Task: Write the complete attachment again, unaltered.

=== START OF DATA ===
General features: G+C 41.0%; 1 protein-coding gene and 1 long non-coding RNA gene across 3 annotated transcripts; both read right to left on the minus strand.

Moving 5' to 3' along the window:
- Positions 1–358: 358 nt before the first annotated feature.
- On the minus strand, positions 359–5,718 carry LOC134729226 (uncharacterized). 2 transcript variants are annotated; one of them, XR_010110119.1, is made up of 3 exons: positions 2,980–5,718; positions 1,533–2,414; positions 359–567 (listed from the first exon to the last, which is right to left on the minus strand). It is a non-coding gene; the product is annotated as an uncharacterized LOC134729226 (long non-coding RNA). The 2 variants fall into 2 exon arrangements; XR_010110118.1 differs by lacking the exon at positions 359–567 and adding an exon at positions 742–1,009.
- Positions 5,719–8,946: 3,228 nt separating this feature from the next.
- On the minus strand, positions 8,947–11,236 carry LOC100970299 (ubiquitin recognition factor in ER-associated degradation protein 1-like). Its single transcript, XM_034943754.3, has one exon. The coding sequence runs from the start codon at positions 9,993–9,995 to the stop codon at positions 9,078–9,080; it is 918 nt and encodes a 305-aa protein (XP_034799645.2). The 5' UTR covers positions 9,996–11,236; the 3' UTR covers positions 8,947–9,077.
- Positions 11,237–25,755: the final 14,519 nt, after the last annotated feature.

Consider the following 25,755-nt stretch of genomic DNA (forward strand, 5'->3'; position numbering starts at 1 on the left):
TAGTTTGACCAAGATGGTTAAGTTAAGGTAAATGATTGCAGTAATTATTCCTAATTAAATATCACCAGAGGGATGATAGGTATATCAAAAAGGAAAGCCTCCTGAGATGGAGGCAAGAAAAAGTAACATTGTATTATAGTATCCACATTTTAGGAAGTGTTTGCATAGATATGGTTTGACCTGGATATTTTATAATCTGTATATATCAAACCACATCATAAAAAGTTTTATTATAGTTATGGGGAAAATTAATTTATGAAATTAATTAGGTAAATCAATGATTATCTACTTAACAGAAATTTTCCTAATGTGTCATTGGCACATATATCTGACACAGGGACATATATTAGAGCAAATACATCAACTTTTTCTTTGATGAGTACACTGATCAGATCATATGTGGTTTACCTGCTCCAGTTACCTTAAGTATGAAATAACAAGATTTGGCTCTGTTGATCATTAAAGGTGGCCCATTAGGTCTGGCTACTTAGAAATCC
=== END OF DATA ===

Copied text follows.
General features: G+C 41.0%; 1 protein-coding gene and 1 long non-coding RNA gene across 3 annotated transcripts; both read right to left on the minus strand.

Moving 5' to 3' along the window:
- Positions 1–358: 358 nt before the first annotated feature.
- On the minus strand, positions 359–5,718 carry LOC134729226 (uncharacterized). 2 transcript variants are annotated; one of them, XR_010110119.1, is made up of 3 exons: positions 2,980–5,718; positions 1,533–2,414; positions 359–567 (listed from the first exon to the last, which is right to left on the minus strand). It is a non-coding gene; the product is annotated as an uncharacterized LOC134729226 (long non-coding RNA). The 2 variants fall into 2 exon arrangements; XR_010110118.1 differs by lacking the exon at positions 359–567 and adding an exon at positions 742–1,009.
- Positions 5,719–8,946: 3,228 nt separating this feature from the next.
- On the minus strand, positions 8,947–11,236 carry LOC100970299 (ubiquitin recognition factor in ER-associated degradation protein 1-like). Its single transcript, XM_034943754.3, has one exon. The coding sequence runs from the start codon at positions 9,993–9,995 to the stop codon at positions 9,078–9,080; it is 918 nt and encodes a 305-aa protein (XP_034799645.2). The 5' UTR covers positions 9,996–11,236; the 3' UTR covers positions 8,947–9,077.
- Positions 11,237–25,755: the final 14,519 nt, after the last annotated feature.

Consider the following 25,755-nt stretch of genomic DNA (forward strand, 5'->3'; position numbering starts at 1 on the left):
TAGTTTGACCAAGATGGTTAAGTTAAGGTAAATGATTGCAGTAATTATTCCTAATTAAATATCACCAGAGGGATGATAGGTATATCAAAAAGGAAAGCCTCCTGAGATGGAGGCAAGAAAAAGTAACATTGTATTATAGTATCCACATTTTAGGAAGTGTTTGCATAGATATGGTTTGACCTGGATATTTTATAATCTGTATATATCAAACCACATCATAAAAAGTTTTATTATAGTTATGGGGAAAATTAATTTATGAAATTAATTAGGTAAATCAATGATTATCTACTTAACAGAAATTTTCCTAATGTGTCATTGGCACATATATCTGACACAGGGACATATATTAGAGCAAATACATCAACTTTTTCTTTGATGAGTACACTGATCAGATCATATGTGGTTTACCTGCTCCAGTTACCTTAAGTATGAAATAACAAGATTTGGCTCTGTTGATCATTAAAGGTGGCCCATTAGGTCTGGCTACTTAGAAATCC